Accenture published a paper on the “Rebirth of the Pharmaceutical Sales Force”. Accenture states that he sales rep is not disappearing, but rather is evolving.  With a change in buyer profiles, the audience pharmaceutical reps are responsible for is becoming more complex.  This is especially true when you consider the role of Integrated Delivery Networks.  According to Accenture, IDNs own more than 60 percent of physician group practices.  It’s these IDNs that now define treatment protocols.


I reached out industry thought leader and Director at Nuvera Life Science Consulting, Brad Davidson.  As a social scientist with a background in linguistics and anthropology, Brad has studied the art and science of medicine and medical interactions, including rep interactions, in particular.  Now focused on helping companies optimize the customer experience, Brad was very frank about the role IDNs can and should play in optimizing that patient or caregiver experience.  We discussed the role of IDNs, their impact on pharma, and considerations for the industry moving forward. 14d43b8.jpg


What is the impact of IDNs on treatment?

We’ve always thought about the clinician as a decision-maker but they don’t make as many decisions as they used to. What people don’t fully understand is that we’re in an era of full on de-professionalization, where professionals can no longer act as they see fit in a vacuum. .    In the past, doctors selected doctors and doctors trained doctors, and doctors were free to prescribe however they wanted to prescribe—no one challenged them.  But today, doctors don’t run hospitals anymore, hospital administrators do.  The individual experts are no longer in charge of the decisions, the system increasingly is.  Today, even if the physician writes a prescription, if it’s not on label the patient likely won’t get it.


We’ve moved to a system-based process and we’ve come to despise expertise.  We’ve created a push-pull system where doctors have very little autonomy. The push is that doctors have become, essentially, employees in many cases, not independent professionals, and thisplays into therapy selection.  The pull is better data--companies can run real-world experiments in what works and what doesn’t, that extend beyond the limits of clinical trials and leverage financial modeling, health economics modeling, and experiential modeling.  No one doctor can keep up with all of these trials and all of this data.  You don’t want one physician treating patients eleven years behind the curve, and in an integrated system, you can’t do it anyway. To manage the emerging level of data, systems are needed for decision making.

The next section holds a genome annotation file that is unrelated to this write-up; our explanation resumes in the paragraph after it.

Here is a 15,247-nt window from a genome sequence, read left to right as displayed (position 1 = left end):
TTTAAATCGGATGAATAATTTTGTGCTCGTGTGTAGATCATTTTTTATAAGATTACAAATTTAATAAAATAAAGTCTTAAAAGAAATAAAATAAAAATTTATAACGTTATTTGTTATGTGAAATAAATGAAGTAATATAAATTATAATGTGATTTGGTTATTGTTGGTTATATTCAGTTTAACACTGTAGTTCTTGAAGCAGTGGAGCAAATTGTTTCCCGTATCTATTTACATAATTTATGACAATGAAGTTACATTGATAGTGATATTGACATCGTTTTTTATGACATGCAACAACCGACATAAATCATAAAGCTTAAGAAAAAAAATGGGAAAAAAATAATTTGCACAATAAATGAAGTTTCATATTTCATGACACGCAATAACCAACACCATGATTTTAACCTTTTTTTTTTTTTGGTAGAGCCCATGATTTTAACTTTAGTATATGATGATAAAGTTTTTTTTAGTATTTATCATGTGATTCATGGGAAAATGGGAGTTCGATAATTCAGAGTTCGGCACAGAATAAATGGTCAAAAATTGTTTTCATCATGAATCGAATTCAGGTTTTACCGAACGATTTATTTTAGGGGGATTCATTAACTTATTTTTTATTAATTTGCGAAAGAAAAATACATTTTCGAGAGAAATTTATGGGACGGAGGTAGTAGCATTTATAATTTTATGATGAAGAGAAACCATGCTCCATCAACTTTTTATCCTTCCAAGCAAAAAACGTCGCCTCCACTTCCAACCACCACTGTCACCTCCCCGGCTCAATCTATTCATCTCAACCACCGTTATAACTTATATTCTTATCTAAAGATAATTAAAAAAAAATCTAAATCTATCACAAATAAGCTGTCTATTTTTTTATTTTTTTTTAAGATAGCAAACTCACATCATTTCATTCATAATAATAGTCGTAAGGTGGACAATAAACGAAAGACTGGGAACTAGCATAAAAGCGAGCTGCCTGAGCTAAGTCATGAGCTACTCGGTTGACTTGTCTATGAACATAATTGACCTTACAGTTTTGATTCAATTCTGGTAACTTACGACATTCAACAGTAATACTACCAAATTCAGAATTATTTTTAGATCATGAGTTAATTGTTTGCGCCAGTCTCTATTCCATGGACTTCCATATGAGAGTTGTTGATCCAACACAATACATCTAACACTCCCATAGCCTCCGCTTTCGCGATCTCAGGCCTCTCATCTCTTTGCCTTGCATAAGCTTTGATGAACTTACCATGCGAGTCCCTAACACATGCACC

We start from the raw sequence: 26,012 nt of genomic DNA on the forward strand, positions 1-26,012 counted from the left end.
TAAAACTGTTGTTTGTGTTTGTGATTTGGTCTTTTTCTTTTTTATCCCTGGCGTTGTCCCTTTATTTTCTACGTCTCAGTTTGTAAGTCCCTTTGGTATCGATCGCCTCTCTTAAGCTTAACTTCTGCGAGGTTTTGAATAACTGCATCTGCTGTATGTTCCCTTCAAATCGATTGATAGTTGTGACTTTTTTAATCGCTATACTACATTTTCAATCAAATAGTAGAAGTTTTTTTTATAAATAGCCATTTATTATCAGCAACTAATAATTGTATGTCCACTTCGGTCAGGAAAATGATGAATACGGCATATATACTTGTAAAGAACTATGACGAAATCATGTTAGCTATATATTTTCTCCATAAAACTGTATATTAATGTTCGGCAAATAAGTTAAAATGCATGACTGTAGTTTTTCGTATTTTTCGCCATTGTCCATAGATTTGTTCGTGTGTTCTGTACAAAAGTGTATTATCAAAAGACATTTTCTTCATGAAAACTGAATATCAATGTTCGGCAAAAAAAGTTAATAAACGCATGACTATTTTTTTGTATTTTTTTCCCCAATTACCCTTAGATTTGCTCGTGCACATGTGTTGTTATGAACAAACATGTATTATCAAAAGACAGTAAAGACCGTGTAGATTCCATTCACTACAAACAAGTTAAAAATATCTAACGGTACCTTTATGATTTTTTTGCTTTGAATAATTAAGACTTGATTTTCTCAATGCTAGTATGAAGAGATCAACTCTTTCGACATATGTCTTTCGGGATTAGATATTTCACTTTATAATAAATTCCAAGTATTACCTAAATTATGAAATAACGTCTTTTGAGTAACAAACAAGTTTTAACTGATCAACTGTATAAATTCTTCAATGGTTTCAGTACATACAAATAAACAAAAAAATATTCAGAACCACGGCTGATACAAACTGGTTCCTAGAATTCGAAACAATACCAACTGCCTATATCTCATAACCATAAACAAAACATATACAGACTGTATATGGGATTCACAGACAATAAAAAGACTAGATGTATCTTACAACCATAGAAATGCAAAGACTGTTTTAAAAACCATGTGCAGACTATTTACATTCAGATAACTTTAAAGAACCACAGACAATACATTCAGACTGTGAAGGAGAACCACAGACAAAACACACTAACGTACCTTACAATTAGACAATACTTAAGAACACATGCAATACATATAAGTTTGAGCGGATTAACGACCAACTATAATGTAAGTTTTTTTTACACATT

What is the impact of IDNs on the sales model?

The industry as a whole is a laggard in making changes to their business model and is struggling with the transactional nature of the business.  Younger HCPs would rather self-educate via edetailing at home in the evening.  This leaves many companies wondering “how do we keep the field force busy?”


Small biotech companies are performing better because they didn’t grow up in the age of large sales forces free to walk the halls.  There are also some medical device companies that are getting back to a field force focus to train clinicians on device usage, because that fits an educational need. 


The big thing, I think, when selling to the IDNs is to be able to answer the “prove it” and “show me” questions that tend to be their response.  Pilot programs are trending as is the desire for content relevant to their interests.  There’s a huge gap in content delivered.  .


If pharmaceutical sales reps are going to succeed, they must be able to talk about experiential outcomes.


How can pharmaceutical companies adjust for the role of IDNs?

  1. Communicate more aggressively to patients.  Patients are taking more responsibility for their health and treatment.  They are researching their condition and evaluating treatment options.  Companies cannot discount the role of the patient.
  2. Talk to new audiences.   Companies that are best-in-class are dedicating resources and effort to identifying underutilized audiences.  There’s an example of one company that has an entire sales force targeted to pathologist. While the pathologists don’t make decisions, this company is trying to build relationships with those people who have lived in the hospital basement looking at slides because the tests pathologists run are determining treatment algorithms.  Remember that modeling is being done by payers, health economics research groups, and chief medical officers.  Influencers to those audience groups are key.
  3. Communicate to payers.  Communicate value regarding health data outcomes and budget impact models.  Call on new people and bring new data to the conversation.
  4. Improve your segmentation.  Consider segmentation by context.  Is your HCP audience constrained by formulary?  If so, don’t waste efforts on those outside of the approved formulary. Work more at a policy level.  Understand the decision-making algorithms about how and when to treat.


The shift in decision-making is having an impact on both the marketing and sales models for life science companies. More than ever, companies must segment, target, and personalize communications and educational information. Companies must understand the needs of defined audiences, and identify the opportunity in new audience segments. Sales must also have insight into the behavior and interests of each of these audiences, as well as the relationships across key influencers.


Brad concluded our discussion with this piece of advice; “We’re moving to algorithmic advice.  But it’s becoming impersonal.  The group that can tie algorithmic advice to personal experience will win.”


How is your organization working to personalize the oftentimes impersonal experience?